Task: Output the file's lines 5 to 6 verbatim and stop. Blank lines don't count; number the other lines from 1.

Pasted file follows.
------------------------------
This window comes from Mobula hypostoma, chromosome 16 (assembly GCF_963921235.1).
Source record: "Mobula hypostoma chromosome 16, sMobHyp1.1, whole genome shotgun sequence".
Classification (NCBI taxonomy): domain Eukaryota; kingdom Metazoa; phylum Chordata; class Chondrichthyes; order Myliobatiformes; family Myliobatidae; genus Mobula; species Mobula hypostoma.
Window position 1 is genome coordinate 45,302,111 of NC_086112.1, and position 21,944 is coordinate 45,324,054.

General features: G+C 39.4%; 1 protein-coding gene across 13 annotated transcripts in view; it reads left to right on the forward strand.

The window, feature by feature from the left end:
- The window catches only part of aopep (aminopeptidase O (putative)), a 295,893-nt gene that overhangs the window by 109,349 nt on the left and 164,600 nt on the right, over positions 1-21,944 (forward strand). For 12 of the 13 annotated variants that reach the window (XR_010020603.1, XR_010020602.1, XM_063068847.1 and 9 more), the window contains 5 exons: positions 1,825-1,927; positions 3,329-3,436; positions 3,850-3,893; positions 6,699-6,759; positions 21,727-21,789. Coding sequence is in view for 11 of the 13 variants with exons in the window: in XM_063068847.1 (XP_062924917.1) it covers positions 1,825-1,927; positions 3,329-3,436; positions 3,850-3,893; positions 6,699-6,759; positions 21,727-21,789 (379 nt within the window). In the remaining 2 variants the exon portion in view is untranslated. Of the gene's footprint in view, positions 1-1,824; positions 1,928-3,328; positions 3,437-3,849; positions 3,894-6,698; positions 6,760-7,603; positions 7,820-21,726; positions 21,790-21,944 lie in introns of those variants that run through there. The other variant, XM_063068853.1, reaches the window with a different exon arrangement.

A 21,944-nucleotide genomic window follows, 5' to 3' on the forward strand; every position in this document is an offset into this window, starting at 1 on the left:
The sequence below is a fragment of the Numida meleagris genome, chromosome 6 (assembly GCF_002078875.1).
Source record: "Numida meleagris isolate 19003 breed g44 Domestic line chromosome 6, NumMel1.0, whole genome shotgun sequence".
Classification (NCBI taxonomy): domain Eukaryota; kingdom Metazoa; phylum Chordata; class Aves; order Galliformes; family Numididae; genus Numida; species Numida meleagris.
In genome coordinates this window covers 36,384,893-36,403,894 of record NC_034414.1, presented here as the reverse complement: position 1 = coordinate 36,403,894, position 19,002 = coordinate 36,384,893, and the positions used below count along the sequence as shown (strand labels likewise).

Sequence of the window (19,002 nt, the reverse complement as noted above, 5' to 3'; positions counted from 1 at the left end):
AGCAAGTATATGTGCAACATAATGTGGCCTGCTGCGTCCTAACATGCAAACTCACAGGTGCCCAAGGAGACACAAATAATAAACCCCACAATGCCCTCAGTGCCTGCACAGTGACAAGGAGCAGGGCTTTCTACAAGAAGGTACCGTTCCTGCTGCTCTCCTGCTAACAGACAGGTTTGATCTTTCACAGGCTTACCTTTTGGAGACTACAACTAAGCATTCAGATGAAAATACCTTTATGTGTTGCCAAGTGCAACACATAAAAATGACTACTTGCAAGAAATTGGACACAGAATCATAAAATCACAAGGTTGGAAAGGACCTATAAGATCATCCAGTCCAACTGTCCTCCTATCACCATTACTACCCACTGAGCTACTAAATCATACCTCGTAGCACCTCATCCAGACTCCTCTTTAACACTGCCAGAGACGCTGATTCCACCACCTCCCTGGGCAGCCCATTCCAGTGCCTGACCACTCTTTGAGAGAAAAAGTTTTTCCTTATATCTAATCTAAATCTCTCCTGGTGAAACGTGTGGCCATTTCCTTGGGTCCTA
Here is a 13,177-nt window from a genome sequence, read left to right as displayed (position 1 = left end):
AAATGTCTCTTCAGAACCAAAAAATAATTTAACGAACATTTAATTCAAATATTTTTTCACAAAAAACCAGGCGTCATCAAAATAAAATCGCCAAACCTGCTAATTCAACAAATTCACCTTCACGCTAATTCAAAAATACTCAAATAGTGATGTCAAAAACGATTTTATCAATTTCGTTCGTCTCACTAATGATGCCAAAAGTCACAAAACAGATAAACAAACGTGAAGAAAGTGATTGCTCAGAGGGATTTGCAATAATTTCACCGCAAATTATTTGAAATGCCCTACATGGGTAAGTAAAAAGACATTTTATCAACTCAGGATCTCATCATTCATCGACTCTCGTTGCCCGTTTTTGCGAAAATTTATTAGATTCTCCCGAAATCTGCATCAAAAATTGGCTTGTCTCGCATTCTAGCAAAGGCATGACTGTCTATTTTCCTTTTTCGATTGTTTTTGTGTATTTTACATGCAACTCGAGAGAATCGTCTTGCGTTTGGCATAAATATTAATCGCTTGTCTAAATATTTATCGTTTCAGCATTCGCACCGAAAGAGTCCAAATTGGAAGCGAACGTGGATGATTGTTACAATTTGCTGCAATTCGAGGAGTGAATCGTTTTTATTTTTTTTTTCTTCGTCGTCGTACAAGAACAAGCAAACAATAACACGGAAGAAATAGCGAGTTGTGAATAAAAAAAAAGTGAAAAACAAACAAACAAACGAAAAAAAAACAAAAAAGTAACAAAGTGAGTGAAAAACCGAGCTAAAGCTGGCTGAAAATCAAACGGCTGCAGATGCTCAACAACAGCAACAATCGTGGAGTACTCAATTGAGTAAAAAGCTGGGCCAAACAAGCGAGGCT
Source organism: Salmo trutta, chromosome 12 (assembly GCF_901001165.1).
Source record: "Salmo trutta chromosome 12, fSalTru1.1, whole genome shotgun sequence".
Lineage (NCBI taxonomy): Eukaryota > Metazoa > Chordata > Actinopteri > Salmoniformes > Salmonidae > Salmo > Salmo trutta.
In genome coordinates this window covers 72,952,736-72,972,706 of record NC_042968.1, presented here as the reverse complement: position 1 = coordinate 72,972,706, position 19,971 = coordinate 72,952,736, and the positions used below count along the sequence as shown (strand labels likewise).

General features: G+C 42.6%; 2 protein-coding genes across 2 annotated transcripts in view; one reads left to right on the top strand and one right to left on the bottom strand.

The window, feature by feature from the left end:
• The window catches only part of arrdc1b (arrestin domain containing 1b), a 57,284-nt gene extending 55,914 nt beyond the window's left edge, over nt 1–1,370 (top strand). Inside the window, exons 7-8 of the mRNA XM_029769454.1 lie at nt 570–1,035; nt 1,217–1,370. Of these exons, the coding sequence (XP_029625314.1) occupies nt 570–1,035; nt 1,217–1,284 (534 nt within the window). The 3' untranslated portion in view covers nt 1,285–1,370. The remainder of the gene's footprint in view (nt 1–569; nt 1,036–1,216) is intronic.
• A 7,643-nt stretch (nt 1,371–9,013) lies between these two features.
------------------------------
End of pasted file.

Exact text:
General features: G+C 39.4%; 1 protein-coding gene across 13 annotated transcripts in view; it reads left to right on the forward strand.

The window, feature by feature from the left end: